Evaluation of ‘Improving Government Online’ Review

COI ran a consultative review of guidance on measuring website costs, quality and usage. The Review started on 27 March 2009 and ran for a period of three weeks under the banner of ‘Improving Government Online’.

Due to the fact that the proposed end-users of the guidance were already well-disposed to the use of collaborative editing tools online and because of the successes of other ‘early adopterdepartments, the Digital Policy Review team was persuaded of the value in trying a new approach to reviewing that used a range of ‘social media’ applications to place the draft documents in the public domain for open review and comment.

I advised on the applications to use and their set up (reporting the process in an earlier post). I also a carried out an evaluation independently of the Review team, so as to capture not only their own specific experience but to also to encourage wider evaluation and critique of the use of ‘commentable’ or ‘interactive’ documents was by government reviews and consultations.


  1. The format of the Review attracted participation by a small, knowledgeable group of end-users;
  2. The new Review format generated a greater number of comments that provided a more precise set of amendments for the Review team to consider;
  3. The Review team was unfamiliar with the format but quickly found their rhythm and became more confident;
  4. The Review team will use the format for future reviews because it strengthened the quality of the guidance and made the process easier despite generating greater traffic than usual;
  5. Future use of this review format would be welcomed by participants and spectators who interacted with this exercise.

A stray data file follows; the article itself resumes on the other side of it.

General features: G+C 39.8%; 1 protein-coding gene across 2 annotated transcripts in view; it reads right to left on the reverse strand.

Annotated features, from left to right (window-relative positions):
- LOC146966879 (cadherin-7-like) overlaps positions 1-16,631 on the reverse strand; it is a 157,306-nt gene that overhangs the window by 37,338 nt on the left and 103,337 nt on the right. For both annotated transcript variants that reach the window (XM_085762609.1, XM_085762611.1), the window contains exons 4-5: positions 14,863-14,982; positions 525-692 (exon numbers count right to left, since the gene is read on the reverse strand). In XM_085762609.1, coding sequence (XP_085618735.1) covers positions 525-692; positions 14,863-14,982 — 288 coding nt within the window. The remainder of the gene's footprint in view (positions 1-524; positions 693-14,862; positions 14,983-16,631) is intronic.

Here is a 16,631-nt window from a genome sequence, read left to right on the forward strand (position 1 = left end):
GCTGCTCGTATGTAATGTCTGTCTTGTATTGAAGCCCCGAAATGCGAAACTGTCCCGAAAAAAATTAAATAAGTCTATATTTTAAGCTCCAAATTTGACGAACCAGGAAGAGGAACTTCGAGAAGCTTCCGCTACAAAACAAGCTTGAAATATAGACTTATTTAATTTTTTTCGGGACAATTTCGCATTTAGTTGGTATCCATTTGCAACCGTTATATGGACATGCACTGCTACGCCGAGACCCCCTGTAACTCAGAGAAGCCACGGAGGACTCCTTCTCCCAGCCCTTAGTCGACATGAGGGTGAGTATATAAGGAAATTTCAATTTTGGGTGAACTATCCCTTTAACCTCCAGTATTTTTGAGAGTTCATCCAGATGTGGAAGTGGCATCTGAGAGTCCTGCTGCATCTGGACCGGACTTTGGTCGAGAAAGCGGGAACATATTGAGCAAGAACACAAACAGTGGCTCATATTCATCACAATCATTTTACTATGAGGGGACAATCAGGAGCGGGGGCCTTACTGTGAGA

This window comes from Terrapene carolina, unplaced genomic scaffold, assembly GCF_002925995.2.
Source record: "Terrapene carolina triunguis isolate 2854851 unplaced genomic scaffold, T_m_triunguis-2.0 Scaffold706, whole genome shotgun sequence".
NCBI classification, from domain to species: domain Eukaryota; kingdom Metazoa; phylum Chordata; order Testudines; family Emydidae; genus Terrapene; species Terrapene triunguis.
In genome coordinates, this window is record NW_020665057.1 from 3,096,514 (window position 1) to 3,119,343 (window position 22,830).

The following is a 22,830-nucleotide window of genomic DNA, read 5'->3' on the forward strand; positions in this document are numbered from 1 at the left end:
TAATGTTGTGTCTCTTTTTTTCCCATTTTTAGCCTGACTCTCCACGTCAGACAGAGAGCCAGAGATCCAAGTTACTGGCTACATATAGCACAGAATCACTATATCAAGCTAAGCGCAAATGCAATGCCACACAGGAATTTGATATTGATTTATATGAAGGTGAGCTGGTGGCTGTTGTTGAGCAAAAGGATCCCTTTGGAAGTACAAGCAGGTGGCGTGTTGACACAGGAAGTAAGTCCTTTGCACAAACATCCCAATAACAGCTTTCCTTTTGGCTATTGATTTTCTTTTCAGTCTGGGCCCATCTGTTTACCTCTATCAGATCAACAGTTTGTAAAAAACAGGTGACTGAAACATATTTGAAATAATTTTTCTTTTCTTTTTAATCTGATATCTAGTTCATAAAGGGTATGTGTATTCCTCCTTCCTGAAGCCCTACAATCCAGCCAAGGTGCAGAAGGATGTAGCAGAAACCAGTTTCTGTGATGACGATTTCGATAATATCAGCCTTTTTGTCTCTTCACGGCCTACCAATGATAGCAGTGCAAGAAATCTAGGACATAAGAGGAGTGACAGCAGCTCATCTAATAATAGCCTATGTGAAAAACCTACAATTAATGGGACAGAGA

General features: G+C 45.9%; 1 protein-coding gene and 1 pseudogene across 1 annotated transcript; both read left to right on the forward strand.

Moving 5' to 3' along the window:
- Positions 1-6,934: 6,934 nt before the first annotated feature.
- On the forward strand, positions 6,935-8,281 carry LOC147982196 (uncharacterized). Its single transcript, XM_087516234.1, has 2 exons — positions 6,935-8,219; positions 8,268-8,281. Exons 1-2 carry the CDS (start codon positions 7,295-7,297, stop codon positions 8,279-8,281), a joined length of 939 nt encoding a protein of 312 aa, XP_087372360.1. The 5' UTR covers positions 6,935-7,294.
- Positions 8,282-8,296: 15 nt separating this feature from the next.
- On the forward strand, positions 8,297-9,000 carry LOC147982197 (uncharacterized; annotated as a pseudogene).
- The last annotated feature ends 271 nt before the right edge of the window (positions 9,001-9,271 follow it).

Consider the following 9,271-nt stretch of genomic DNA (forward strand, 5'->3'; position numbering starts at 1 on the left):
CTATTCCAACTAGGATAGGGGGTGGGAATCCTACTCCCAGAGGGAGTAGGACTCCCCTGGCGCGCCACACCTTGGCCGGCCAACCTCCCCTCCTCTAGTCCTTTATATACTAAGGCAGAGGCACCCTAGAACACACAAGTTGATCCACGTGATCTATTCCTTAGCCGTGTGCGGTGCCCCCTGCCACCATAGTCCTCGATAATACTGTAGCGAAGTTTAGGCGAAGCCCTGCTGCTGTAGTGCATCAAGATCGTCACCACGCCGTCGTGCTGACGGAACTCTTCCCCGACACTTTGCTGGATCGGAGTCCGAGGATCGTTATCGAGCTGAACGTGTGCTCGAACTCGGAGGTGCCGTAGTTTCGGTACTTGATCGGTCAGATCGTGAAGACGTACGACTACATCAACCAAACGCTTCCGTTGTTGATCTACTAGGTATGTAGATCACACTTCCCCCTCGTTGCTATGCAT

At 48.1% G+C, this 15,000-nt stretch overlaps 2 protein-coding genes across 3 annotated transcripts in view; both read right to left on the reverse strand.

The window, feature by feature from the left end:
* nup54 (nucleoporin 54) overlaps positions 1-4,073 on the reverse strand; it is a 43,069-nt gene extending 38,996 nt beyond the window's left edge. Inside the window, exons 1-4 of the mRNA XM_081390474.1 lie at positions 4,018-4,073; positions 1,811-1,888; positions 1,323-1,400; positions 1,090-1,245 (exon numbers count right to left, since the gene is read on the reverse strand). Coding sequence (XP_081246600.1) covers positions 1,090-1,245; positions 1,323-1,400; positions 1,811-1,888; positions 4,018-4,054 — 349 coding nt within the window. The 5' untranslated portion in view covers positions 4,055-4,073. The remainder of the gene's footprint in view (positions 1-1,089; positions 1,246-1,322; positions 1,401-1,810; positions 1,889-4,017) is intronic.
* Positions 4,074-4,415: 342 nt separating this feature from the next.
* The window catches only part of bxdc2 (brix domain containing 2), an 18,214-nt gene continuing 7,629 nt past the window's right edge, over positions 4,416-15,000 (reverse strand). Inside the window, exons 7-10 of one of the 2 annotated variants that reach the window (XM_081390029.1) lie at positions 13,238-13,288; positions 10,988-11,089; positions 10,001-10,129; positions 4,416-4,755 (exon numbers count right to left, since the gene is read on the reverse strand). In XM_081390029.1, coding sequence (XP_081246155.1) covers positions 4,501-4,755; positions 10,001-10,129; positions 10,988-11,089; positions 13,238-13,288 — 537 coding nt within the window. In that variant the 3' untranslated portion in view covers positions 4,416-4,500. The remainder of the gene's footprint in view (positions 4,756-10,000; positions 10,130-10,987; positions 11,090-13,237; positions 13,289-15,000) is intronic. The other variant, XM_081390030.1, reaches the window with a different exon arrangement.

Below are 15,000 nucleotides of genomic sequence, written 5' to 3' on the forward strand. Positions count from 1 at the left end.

6. The format allowed the Review team to indicate where they made specific amendments to the guidance as a result of reviewer input.

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Three Things Twitter

Been so busy this week and last that I’ve not had the time to write even 140 characters. But today Twitter caught my attention in three ways…

1. The Central Office of Information or the COI as it’s know on da street (the department I work for) began using its Twitter account. It was set up by our Interactive Services division and taken on by our Corporate Communications team. You can follow at www.twitter.com/coigovuk.

2. eConsultancy has reviewed whether the UK’s top 50 digital agencies are using the micro-blogging platform, and found just a 25% adoption rate. It’s sparked a debate on whether agencies should bother or not. I am surprised at the low adoption; I would have expected more agencies to have signed up to see what was going down or at least to claim the username. Thanks to Steph for the tip.

3. www.ifyoulikeitsomuchwhydontyougolivethere.com kills me, so Twattering is right up my alley. Cutting, but probably deserved. Cheers to Nadeem for the tip.